What fate for nun slayer? Jury to ponder it today

November 18, 1993|By Jay Apperson | Jay Apperson,Staff Writer

A Baltimore jury today will begin deliberating life or death for Melvin Jones, convicted of the murder and attempted rape of Sister MaryAnn Glinka in her order's Northeast Baltimore convent.

After legal arguments conclude this morning, the Baltimore Circuit Court jury that found Jones guilty of strangling the nun will decide whether he is to be sentenced to life in prison, life without parole or death.

Jones, 34, did not testify in the trial, but court records show he has maintained that he had nothing to do with the March 19 attack on the 51-year-old Franciscan nun.

About a dozen members of the Franciscan order -- in an archdiocese that has taken a stand against capital punishment -- watched yesterday as prosecutor Timothy J. Doory asked jurors to send Jones to the gas chamber. Afterward, Mr. Doory said the nuns are split on whether Jones should be put to death.

The nuns have declined to comment during the trial, but documents presented yesterday provided glimpses of how the murder has affected them. Prosecutor Emmanuel Brown read a statement from Sister Rita Mary Tan, major superior of the convent. "Sister Rita Mary relates that Sister MaryAnn was the spirit of the convent, and now that spirit is gone, and the sisters have a feeling of loneliness, but their faith keeps them strong because although Sister MaryAnn is not there in body, she is there in spirit and will never leave them," Mr. Brown said.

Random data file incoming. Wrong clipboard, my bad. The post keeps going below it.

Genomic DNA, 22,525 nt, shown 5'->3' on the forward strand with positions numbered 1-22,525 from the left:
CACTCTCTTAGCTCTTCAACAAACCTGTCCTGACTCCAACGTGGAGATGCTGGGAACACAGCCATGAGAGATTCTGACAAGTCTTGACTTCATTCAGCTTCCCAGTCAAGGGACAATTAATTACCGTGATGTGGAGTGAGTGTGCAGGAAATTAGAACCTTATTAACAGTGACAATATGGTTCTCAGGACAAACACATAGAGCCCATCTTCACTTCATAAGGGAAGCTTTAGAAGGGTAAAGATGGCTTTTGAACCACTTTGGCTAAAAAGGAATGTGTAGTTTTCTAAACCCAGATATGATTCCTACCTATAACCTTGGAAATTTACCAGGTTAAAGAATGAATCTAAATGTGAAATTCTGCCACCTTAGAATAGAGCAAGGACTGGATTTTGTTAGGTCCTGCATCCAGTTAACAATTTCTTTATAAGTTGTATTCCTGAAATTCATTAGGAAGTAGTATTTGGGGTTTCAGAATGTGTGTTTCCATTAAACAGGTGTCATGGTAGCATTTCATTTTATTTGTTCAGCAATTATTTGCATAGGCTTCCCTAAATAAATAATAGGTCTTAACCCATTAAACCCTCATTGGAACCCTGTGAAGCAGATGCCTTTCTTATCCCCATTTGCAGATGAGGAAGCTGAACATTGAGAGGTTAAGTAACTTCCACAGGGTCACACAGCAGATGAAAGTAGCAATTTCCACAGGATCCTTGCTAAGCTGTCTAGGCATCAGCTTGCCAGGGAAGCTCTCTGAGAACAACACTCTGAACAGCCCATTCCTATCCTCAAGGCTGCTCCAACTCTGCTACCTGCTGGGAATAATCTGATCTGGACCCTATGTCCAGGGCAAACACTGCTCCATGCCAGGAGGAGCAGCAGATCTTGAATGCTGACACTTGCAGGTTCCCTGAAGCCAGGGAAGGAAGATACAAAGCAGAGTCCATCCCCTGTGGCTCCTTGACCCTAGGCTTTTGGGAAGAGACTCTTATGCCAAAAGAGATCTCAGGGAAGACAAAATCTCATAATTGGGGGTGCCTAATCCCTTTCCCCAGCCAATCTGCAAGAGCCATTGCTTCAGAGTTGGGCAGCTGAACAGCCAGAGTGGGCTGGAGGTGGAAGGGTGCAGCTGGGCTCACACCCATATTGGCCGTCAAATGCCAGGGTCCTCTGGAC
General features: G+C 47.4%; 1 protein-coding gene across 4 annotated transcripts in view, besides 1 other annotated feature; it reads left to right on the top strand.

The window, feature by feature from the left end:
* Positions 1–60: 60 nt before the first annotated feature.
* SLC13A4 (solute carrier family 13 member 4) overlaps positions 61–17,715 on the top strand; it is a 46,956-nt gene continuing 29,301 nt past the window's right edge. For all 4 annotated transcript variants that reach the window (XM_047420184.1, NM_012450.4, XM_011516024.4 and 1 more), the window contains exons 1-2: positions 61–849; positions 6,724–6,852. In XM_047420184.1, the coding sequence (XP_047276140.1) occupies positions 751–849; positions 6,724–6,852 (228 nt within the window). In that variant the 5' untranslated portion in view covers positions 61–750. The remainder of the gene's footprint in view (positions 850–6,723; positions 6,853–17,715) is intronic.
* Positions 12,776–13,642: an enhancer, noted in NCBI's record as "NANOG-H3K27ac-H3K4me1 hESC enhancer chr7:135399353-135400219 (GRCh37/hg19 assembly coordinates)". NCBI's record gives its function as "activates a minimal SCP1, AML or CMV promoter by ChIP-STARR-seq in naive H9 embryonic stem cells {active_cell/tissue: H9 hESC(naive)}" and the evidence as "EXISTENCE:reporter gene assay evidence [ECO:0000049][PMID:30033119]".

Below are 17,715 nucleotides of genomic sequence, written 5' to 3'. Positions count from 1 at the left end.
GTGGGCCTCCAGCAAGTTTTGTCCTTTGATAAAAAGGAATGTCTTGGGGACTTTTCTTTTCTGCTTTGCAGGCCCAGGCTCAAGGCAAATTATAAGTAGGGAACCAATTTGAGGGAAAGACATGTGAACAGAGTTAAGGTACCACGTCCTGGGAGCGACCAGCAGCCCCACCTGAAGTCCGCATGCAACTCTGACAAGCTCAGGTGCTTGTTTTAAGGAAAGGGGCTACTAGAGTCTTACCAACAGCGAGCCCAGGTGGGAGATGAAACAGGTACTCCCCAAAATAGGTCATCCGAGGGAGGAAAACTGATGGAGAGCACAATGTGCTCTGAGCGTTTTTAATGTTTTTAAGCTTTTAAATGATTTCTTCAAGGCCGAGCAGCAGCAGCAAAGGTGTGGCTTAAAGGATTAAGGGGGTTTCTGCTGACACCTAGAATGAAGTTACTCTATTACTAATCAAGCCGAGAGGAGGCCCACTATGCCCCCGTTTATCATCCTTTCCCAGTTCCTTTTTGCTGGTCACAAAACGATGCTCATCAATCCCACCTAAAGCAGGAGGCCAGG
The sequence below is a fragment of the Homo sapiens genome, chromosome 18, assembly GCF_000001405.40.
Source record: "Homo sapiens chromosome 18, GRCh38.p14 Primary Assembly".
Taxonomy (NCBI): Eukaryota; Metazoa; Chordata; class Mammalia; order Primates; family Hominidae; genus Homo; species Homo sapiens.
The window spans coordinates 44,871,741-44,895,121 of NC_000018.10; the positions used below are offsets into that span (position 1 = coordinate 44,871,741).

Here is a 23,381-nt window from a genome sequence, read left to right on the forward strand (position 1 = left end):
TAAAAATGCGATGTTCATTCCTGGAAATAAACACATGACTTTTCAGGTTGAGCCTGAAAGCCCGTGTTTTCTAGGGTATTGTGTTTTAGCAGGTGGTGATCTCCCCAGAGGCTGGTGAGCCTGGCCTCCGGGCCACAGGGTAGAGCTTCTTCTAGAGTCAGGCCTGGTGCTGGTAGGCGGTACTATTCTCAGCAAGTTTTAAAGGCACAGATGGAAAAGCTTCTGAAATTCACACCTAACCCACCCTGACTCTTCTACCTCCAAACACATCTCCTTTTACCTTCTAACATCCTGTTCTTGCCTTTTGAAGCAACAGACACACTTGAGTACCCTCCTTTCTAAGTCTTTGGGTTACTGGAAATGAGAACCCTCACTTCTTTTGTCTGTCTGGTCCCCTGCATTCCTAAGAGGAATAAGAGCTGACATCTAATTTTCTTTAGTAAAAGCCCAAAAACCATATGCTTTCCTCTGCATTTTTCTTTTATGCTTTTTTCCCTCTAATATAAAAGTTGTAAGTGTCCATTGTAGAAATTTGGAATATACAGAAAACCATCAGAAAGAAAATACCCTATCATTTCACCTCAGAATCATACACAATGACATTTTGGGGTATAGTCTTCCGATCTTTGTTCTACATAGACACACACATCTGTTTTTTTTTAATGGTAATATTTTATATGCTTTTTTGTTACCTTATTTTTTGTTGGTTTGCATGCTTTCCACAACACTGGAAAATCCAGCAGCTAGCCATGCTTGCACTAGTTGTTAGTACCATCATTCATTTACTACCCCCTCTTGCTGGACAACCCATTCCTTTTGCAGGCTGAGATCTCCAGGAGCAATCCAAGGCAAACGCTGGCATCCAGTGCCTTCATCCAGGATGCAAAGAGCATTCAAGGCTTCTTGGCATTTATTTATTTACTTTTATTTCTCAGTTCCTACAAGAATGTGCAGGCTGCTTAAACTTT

"Not only has their home been violated, but by Sister Mary Ann being raped, they all feel physically violated because they are as one. The area where Sister MaryAnn was murdered is the area where the sisters go to wait for their transportation if they are going out. Now some of the sisters will not go near that area."

Mr. Brown also read statements from heartbroken members of the Glinka family.

Mr. Doory said the crime meets the requirement for a death sentence because the murder was committed in the course of the attempted rape and a robbery, two "aggravating circumstances" listed in state death penalty law. The prosecutor said none of the mitigating factors outlined in the law apply to Jones.

On Jones' behalf, defense lawyer Phillip M. Sutley told the jurors, "I personally think [the death penalty] is destructive to society. I don't think it accomplishes anything and that's why I'm in this."

Jones' mother, Alice Jones Jefferies, testified that her son was taught by nuns in a Catholic school from the first to fourth grades.

The jury was told of Jones' criminal record, which includes a 1979 voluntary manslaughter conviction in North Carolina, a conviction for escaping from a minimum security prison there in 1986 and two felony theft convictions in Baltimore in 1989.

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